New data shows need to expand low-income energy efficiency funding to target all fuels

Electricity and natural gas account for 90% of low-income energy costs in Canada

Abhi Kantamneni

Research Associate, Efficiency Canada

Brendan Haley

Director of Policy Research, Efficiency Canada

October 19, 2022

Blogs | Low-Income Energy Efficiency | News

  • Efficiency Canada has long emphasized the need for a national low-income energy efficiency strategy.
  • While existing federal programs remove financial barriers for middle and upper-income Canadians, they miss the mark when it comes to low-income households.

    The Survey of Household Spending recently released an update. It provides data on home energy expenditures — how much Canadians spend to fuel their home — up to 2019. The data is broken down by region, household incomes and fuel-types. 

     

    The survey shows that 90% of low-income energy costs in Canada are for electricity and natural gas. 

     

    Average annual household spending on home energy use by fuel type within the lowest income quintile (the poorest 1/5th of Canadians). Use the drop-down on the lower left of the table to see the distribution for all of Canada and for specific regions.

    The data does more than highlight home energy costs — it can inform and improve policy.

     

    In September, the Minister of Environment and Climate Change, Steven Guilbeault, announced $250 million in federal funding to help low-income Canadians switch from oil to low-carbon heating sources. While the funding addresses several climate and affordability gaps in the federal energy efficiency strategy, it is limited to “other fuel”.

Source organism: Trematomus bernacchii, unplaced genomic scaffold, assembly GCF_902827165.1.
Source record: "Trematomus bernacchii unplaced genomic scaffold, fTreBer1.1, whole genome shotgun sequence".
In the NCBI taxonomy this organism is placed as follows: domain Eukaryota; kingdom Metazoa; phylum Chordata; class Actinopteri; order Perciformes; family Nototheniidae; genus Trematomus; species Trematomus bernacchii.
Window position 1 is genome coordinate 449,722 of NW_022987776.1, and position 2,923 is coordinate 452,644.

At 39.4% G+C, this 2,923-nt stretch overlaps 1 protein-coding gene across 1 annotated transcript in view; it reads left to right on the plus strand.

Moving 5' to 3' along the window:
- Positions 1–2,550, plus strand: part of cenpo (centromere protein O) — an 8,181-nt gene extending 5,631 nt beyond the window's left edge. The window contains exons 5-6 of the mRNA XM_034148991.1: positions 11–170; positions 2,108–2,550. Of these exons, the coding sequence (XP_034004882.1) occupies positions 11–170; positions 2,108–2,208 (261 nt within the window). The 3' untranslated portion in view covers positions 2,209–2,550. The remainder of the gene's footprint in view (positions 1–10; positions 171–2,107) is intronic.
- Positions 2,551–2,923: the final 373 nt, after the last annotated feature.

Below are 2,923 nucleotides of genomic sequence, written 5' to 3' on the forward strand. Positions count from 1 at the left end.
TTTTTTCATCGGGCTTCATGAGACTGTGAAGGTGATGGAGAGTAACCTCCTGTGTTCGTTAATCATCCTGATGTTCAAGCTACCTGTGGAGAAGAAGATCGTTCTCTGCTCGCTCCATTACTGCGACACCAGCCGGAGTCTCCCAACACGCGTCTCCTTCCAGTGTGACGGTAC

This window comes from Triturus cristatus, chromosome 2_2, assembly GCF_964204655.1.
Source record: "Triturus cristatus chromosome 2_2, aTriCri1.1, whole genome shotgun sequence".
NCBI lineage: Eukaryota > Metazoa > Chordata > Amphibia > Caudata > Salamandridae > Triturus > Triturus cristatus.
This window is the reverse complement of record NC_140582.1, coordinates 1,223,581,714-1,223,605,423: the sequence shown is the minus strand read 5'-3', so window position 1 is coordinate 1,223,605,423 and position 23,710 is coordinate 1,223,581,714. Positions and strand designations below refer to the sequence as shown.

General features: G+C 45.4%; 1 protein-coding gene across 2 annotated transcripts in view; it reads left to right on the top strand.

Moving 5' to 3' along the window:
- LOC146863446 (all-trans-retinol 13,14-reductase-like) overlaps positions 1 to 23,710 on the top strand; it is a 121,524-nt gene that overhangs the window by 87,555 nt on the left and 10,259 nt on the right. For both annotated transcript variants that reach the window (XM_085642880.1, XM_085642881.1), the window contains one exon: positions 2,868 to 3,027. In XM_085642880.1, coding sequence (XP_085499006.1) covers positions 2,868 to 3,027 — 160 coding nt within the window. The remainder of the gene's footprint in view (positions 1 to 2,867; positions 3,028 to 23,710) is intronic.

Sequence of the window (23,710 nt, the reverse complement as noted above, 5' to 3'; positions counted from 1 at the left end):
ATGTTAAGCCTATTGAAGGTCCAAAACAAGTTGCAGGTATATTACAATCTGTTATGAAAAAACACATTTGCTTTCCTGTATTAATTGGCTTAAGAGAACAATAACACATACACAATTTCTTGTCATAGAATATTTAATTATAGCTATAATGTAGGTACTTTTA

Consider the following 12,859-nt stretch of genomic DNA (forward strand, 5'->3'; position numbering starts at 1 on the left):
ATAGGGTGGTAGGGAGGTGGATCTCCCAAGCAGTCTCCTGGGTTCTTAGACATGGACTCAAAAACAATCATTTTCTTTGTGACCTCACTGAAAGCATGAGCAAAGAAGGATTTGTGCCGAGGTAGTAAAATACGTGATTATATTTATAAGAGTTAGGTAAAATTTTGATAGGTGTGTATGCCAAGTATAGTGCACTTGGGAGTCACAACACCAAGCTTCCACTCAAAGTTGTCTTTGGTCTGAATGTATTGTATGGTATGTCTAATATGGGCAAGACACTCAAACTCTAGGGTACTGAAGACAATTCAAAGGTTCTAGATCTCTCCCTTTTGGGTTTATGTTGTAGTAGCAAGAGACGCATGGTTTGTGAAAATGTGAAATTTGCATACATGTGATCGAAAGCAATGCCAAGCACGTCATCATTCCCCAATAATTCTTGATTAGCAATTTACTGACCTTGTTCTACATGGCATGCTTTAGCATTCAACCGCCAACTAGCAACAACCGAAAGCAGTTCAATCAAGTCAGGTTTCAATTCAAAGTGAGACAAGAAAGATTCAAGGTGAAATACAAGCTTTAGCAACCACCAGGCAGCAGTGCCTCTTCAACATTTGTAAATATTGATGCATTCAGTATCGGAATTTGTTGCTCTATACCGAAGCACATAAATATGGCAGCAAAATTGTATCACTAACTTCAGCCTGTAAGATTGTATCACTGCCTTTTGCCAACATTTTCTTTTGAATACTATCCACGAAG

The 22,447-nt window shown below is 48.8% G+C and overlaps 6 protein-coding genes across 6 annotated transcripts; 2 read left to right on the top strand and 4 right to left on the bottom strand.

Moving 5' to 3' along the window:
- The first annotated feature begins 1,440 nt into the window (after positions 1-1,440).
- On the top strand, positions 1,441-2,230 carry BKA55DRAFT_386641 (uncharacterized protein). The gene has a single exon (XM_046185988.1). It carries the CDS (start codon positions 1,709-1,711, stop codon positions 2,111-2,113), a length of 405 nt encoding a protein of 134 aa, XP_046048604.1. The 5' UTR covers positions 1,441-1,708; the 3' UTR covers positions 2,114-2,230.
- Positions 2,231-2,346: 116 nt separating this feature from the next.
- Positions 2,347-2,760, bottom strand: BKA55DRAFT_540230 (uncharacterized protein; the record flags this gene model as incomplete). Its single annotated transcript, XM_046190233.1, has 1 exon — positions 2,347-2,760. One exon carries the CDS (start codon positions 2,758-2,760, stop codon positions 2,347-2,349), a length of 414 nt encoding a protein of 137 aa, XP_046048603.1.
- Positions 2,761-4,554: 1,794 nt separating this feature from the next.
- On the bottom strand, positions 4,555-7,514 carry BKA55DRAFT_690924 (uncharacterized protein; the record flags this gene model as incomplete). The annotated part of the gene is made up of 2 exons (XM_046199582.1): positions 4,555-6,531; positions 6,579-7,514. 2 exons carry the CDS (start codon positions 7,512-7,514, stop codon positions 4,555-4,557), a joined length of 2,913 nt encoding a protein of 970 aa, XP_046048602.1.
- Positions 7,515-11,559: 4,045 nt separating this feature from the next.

As we can see from the survey data, this makes up less than 10% of expenditures, leaving most low-income Canadians behind.

     

    Efficiency Canada has long emphasized the need for a national low-income energy efficiency strategy. While existing federal programs remove financial barriers for middle and upper-income Canadians looking to make their homes more energy efficient, they miss the mark when it comes to low-income households. 

     

    This new data reaffirms the need for a dedicated low-income energy efficiency strategy. 

     

    The need to act is urgent. While survey data only allows us to segment data by fuel specific costs up to 2019, total household spending on energy costs for all Canadian households increased by 24% between Q2 of 2019 and 2022.

     

    With energy costs going up, and low-income Canadians spending more on electricity and natural gas than fuel oil, we need a low-income energy efficiency policy that targets all fuels and supports Canadians regardless of where they live. 

     

    Join the call for a national low-income energy efficiency strategy and help remove barriers to energy efficiency upgrades for those who need it most.

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